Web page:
If you spend your days wondering why the toilet seats in public bathrooms are different to the ones in your home, we have the answer you’ve been longing for.

Public toilets often have a gap in the seat, resembling the letter U, yet the toilet seats at home go all the way round – and it’s completely understandable if it’s been giving you sleepless nights.

Luckily for the tens of people asking the question round the world, there is a definitive answer.

The gap in the seat is all down to hygiene and comes from the United States, where they have specific plumbing guidelines to follow, as reported by The Sun .

There’s no gaps in the toilet seats at home


It’s designed to give the user a bit more room to reduce the chance of you touching the seat with your genitals and gives one less place for urine to splash.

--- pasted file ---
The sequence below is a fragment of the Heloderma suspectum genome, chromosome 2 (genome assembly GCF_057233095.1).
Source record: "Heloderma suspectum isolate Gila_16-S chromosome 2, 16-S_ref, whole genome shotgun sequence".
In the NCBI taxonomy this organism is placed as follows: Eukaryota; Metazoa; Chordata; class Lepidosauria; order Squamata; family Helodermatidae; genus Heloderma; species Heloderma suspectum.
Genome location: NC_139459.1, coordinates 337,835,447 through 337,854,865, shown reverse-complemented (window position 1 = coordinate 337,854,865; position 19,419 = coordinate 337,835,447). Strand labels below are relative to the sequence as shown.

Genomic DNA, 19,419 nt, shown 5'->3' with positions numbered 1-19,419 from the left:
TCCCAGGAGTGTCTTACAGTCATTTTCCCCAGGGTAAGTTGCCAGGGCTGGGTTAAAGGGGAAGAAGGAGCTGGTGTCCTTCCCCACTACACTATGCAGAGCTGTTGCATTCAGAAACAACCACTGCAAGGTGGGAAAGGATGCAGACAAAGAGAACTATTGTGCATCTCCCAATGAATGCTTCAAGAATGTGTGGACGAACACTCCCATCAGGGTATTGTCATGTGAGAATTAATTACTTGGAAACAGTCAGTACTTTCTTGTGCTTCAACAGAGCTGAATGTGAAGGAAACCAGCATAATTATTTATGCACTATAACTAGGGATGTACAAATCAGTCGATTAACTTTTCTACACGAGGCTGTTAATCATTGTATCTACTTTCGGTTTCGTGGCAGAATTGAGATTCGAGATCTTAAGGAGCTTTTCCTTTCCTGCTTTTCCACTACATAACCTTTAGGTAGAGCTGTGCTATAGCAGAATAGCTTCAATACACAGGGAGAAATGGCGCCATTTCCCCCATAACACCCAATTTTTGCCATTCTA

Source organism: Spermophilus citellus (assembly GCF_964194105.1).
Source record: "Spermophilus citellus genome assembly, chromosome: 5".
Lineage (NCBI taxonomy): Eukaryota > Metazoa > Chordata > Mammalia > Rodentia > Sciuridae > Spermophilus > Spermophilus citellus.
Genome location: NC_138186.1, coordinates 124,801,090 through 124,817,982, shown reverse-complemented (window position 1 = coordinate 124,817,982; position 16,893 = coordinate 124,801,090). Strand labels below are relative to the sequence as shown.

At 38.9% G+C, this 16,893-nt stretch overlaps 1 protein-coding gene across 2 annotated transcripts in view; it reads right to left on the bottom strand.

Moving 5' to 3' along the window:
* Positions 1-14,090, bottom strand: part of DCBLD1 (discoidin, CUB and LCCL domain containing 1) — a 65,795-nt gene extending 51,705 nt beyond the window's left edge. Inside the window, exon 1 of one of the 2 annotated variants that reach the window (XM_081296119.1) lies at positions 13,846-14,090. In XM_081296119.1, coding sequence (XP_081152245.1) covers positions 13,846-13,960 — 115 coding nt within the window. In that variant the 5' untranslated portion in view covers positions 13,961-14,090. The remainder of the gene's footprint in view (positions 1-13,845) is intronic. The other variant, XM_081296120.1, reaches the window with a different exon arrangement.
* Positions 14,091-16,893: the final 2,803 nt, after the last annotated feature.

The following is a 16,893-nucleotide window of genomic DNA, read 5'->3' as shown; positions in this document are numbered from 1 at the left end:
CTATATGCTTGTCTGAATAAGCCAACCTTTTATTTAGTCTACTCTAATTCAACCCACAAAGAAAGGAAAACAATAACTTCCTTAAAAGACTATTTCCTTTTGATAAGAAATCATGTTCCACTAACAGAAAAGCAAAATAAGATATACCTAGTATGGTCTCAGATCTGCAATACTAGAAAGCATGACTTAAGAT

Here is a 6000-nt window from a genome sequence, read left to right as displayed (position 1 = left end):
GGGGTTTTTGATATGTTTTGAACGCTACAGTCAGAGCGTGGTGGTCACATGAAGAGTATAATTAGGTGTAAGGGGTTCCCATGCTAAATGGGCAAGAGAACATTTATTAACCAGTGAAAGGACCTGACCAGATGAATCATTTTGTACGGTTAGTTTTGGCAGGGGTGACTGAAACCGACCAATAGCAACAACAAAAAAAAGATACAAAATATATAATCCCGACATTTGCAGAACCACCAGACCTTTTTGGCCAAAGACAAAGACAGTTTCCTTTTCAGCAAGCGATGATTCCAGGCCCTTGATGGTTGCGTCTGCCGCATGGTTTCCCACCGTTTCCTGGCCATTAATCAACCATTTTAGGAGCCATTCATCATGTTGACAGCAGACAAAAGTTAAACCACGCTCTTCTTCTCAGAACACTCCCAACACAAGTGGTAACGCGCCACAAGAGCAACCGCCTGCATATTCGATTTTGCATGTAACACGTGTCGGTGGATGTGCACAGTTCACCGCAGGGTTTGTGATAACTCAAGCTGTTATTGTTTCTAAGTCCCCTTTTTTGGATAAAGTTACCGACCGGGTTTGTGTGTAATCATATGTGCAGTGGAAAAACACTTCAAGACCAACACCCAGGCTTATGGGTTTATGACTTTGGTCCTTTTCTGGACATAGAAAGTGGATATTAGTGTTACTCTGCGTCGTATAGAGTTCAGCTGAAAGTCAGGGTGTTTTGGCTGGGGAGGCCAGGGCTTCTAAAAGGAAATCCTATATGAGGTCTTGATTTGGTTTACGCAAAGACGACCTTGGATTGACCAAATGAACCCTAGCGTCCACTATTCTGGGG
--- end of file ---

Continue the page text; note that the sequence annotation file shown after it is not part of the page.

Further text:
The U-shape is also meant to make it easier for women to wipe without coming into to contact with the toilet, according to Lynne Simnick, the senior vice president of code development at the International Association of Plumbing and Mechanical Officials.

In yet another benefit, the seats are cheaper to produce and makes them less likely to get stolen, because it would be totally mortifying if someone came round your house and you had a U-shape seat and not a full donut.

For toilet history fans, the seats were brought in as part of the American Standard National Plumbing Code in 1955 and then later in the Uniform Plumbing Codes in 1973.

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Bizarre news from Mirror Online

The code in California states: “All water closet seats, except those within dwelling units, shall be either of the open front type or have an automatic seat cover dispenser.”

So next time your in the toilets of a bar, try telling everyone the fascinating reasons behind the mysterious U-shaped toilet seat and you’ll probably be handed free drinks for the rest of the night.

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